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Jefferson River

The Jefferson River can be a nationally important trout fishery and a valuable resource to visitors in Gallatin, Madison and Beaverhead counties. It has the largest drainage area of the three forks of the Missouri. Major tributaries are the North and South Boulder, Big Hole, Wise, Red Rock, Beaverhead and Ruby Rivers. Twenty-five percent of the Average Annual Flow of the river is the minimum level for protecting the basic life forms naturally occurring in streams that support fish.

In Montana, water rights come with the land and may date back to the 1860s. In drought years, there are more water right irrigation allocations in the Jefferson River than there is water. The drought of 1988 had a high impact on the Jefferson. I remember standing on the bank at Al Anderson's Canoe House, a few miles above the town of Three Forks. With me was Al's father and we were looking at the river. There was no flow between pools. Looking across the river at the end of August, a farmer was overhead irrigating his third cutting of alfalfa. Certainly he must have been aware of pumping water out of the adjacent aquifer and driving the river even lower. The agriculture community has been organized for 100 years and has been using our rivers hard over that same period.

The Jefferson River Water Council formed by Trout Unlimited, irrigators, business people and the fishing community, wrote a drought management plan that includes voluntary reductions in water diversions. Department of Fish, Wildlife and Parks provided sport fishing closures when the Jefferson was reduced to certain low levels. These voluntary reductions (donations) which represent much money, have essentially kept the river from drying up since 1998. The irrigators are voluntarily retaining a base streamflow of 50 cubic feet per second (cfs) during the irrigation season and farmers are forced to make what water they have go further. As more and more people move into the Jefferson River watershed, there will be increasing demand on river water, while at the same time there's less rain falling in the drainage area. Flows at Twin Bridges on Jefferson River have fallen below 280 cfs twice in the summer of 2006. Below Twin Bridges the river has been as low as 36 cfs. At the Waterloo Bridge optimal low flow is 1,000 cfs, but in the recent past it has dropped to less than 20 cfs and fish populations have plummeted.

People who have a business interest in streamflow include irrigators, power companies, municipalities, homeowners and mining companies. Voluntary cooperation is necessary to keep a base flow in our streams to protect fisheries. 97.6% of water diverted from streams is for irrigation, but only 5% of Montanans hold water rights. Most streams in Montana have more water right claims than there is water in the streams. In most years there is not enough water for everyone, but in drought years there is not enough water for anyone. The overriding challenge to water management is how to deal with drought. While our legal system provides that first in time is first in right, during drought a more equitable sharing of water is necessary for everyone, including fish (see Emergency Streamflow For Fisheries bill).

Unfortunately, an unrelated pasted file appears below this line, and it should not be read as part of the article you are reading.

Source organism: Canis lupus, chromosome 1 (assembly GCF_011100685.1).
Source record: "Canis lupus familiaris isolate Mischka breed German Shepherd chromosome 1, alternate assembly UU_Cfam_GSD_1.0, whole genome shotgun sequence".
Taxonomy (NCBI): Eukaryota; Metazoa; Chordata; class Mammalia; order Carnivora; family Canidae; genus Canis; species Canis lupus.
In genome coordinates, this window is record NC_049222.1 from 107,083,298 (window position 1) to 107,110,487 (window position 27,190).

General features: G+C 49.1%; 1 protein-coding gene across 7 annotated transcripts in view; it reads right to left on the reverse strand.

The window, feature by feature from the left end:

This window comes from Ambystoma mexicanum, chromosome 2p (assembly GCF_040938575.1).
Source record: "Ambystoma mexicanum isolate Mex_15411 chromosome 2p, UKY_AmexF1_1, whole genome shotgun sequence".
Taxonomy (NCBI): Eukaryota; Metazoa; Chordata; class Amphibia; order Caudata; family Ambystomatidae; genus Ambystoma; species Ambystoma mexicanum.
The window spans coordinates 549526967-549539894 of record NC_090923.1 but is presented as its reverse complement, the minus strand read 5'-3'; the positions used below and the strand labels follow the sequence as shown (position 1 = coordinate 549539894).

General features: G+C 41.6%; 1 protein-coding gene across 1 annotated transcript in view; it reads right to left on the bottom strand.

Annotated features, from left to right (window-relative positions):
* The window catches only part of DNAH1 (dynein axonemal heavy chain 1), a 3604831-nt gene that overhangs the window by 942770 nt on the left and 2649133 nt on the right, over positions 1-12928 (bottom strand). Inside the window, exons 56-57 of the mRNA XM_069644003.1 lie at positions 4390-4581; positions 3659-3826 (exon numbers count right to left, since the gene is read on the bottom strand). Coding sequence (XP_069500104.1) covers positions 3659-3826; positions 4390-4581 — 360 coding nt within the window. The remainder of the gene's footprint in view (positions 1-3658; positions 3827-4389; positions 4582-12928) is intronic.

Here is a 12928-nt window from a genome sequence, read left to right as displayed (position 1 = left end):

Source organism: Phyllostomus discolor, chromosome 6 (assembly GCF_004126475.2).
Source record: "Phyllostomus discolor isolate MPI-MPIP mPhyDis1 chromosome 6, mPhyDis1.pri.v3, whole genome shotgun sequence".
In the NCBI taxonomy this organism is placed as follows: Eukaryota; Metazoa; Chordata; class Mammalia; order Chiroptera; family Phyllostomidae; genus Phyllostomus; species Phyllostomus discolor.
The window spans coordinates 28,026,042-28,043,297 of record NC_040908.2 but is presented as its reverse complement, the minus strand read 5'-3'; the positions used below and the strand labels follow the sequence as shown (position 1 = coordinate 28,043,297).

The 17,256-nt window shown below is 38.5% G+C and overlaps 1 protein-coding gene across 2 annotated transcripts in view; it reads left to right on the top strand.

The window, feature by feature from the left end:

The Old Hale Ditch Company would build an earth-fill dam across the Jefferson River during July or August in order to divert enough water into its ditch to meet demands of its irrigators. In low water times it diverted almost all of the water from the river into the ditch. During the following spring flood the entire dam would wash out, adding to the sediment load of the river. To avoid the work of forming this dam each year, a plan was made for a permanent rock dam, 45 ft wide and 300 ft long, spanning the river 10 miles above Three Forks. The dam was built by the federal Natural Resources Conservation Service (formerly SCS) and the Montana Department of Fish, Wildlife and Parks, costing $87,500, half of which paid by taxpayers. The dam diverts 50 cfs into the Old Hale Ditch when the river reaches a diminished flow of 150 cfs.

Something is wrong with the Jefferson River irrigation management system when a rock dam allows the diversion of 1/3 of the river's water into one company's irrigation ditch, leaving only a diminished flow of 100 cfs in this great river of Lewis and Clark. When we asked Governor Racicot for a moratorium on dams, Governor Racicot answered: “I cannot identify a single government agency that has the authority to place a moratorium on rock dam structures in the Jefferson River.” In reality, the State of Montana was given the beds of navigable streams under the Equal Footing Act when statehood was given by Congress and the President in 1889. ~

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